There are many tweets on Twitter. In fact, there are actually 6,000 or so tweets per second unless a major event happens, like the Japanese Earthquake, which warranted a record 143,200 tweets per second! Most people tweet about all sorts of topics and aren’t necessarily focused on one subject area. This is why the filter function in promoted tweets is extremely convenient but must also be used carefully. Here’s an example. Let’s say I sell computer equipment and add the keyword “mouse” to my filter. Twitter might add a 15-year-old kid into my target group because he tweets things like: “OMG, I just saw this mouse cross my garage floor. I’m going to scream like a little girl.” But if you add other modifiers like computer, mouse, keyword, business, etc, then you might get a 45-year-old buyer from a big business tweeting: “Looking for a better computer software/hardware vendor. If you know of one, DM me.” See the difference? You can target by handle too and look to reach people who are similar to certain Twitter users. You might add in @IBM, @Cisco and @Asus so only users who follow those companies will be exposed to your ad. This ensures that you are getting in front of more qualified users.

3) Geographical region is huge!

Ever wonder how Twitter is using the location setting within your profile? They are using it to provide you with more tailored ads. If you’re a local business, or if you’re only running a regional contest, this feature within Twitter’s promoted tweets becomes very powerful. You can select areas by city or state and you don’t have to worry about consumers outside of your market being exposed to your messaging. Giving away tickets to a local sporting event? Select just your city and now only local residents will enter. No more worries about telling a winner from Europe that he has to pay his own airfare!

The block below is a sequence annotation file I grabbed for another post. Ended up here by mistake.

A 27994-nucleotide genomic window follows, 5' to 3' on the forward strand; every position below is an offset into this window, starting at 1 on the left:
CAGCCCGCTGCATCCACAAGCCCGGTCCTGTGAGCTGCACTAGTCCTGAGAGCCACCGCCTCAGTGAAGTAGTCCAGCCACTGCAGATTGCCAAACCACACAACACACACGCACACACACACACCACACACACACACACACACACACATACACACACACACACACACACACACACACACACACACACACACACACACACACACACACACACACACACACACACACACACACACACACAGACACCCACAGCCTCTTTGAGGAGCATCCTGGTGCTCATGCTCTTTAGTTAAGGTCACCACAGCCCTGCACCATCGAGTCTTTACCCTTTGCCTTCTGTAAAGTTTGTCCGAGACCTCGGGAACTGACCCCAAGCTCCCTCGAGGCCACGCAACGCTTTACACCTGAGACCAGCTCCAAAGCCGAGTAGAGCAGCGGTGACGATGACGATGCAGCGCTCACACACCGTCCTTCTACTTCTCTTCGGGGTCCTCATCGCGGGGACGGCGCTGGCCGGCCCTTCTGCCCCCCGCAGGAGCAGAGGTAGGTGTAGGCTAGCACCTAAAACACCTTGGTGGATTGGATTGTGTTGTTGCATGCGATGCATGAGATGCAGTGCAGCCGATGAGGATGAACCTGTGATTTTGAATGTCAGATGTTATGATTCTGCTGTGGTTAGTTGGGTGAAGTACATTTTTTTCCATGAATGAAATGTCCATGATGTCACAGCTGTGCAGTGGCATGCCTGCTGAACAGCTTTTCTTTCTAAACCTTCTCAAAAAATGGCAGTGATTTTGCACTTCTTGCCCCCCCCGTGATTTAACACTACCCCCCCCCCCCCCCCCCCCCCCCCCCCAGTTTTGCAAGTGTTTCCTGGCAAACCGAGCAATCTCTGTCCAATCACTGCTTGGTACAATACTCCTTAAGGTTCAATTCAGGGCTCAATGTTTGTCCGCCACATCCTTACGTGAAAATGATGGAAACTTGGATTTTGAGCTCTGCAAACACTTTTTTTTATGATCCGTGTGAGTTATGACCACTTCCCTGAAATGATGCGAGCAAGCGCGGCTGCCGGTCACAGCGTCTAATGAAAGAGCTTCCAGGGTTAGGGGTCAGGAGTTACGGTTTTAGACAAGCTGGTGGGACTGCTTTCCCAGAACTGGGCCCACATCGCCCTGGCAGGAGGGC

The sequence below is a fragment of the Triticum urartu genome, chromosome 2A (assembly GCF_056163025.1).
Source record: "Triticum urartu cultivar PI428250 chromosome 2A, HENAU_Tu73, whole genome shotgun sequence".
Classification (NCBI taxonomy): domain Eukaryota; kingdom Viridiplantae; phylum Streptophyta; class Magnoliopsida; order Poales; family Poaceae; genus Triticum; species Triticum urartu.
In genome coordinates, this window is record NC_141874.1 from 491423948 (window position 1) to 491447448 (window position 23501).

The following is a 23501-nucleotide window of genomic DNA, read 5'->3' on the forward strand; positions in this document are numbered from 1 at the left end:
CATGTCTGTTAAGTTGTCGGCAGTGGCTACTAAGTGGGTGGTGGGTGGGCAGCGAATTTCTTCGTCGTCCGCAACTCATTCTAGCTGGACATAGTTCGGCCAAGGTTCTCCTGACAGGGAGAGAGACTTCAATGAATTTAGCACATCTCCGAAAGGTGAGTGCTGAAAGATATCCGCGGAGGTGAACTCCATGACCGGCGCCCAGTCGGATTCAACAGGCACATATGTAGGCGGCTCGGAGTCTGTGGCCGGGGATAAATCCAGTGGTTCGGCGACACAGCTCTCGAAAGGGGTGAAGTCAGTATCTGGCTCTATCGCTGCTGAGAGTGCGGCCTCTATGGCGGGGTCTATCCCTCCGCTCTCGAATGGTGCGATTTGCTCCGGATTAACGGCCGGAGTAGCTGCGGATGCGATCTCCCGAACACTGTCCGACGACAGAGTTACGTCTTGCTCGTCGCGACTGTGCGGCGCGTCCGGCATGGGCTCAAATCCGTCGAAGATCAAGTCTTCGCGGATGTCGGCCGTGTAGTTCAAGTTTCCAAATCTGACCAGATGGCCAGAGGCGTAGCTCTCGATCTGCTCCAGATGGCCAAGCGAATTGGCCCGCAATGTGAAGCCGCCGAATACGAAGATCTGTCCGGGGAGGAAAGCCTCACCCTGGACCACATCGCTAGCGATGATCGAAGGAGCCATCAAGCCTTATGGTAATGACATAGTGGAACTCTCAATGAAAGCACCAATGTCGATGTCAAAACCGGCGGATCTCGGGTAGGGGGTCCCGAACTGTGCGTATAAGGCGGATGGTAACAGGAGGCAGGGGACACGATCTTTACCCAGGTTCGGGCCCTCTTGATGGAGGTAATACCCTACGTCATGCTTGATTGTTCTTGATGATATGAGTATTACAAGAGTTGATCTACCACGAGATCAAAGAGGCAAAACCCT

4) Be smart with your ad copy.

You can tell Twitter to automatically promote new tweets or specifically create new tweets to promote. I recommend the latter. Be witty, cute and entertaining. Just like an ad, it needs to catch people’s attention. It should be short so users have room to RT to their followers. And it should be both memorable and likable to leave an impression. Use relevant hashtags but don’t overdue it. You can also customize your link so it is tailored to your specific campaign to seem more relevant. Also, consider a unique hashtag for the campaign so users can follow along with conversations that relate.

If you have an ongoing campaign, update your promoted tweet every day and change the wording. This way, tweets are always fresh and you can compare to see which ones perform best.

5) Don’t forget to use analytics!

Once a campaign begins running, or has completed, you can access the results. Twitter provides free insight into the performance of the ads and how people are reacting. This gives you tips on how to adjust your ads. Remember how I suggested doing several variations of your ads over several days? Now you can look to see which ones were the most effective and make adjustments to improve your campaign as it’s running.

The built in analytics are quite robust (at least, for a free tool). You can see your spend, impressions and type of engagement (RT, click, favorite). You also can see some demographic information like: devices, location (both country and state), gender. And most importantly, you can see which keywords or @ handles triggered the impressions/engagements. All the data can be exported to an Excel file for those who might prefer to view everything in cells. Use any and all of this information to adjust your campaign, the tweet language, filters and bid level for next time to have improved results!

Have you put Twitter’s Promoted Tweets service to use yet? I’d love to hear about your successes and/or failures to understand how we can all get more out of this great tool! Comment below.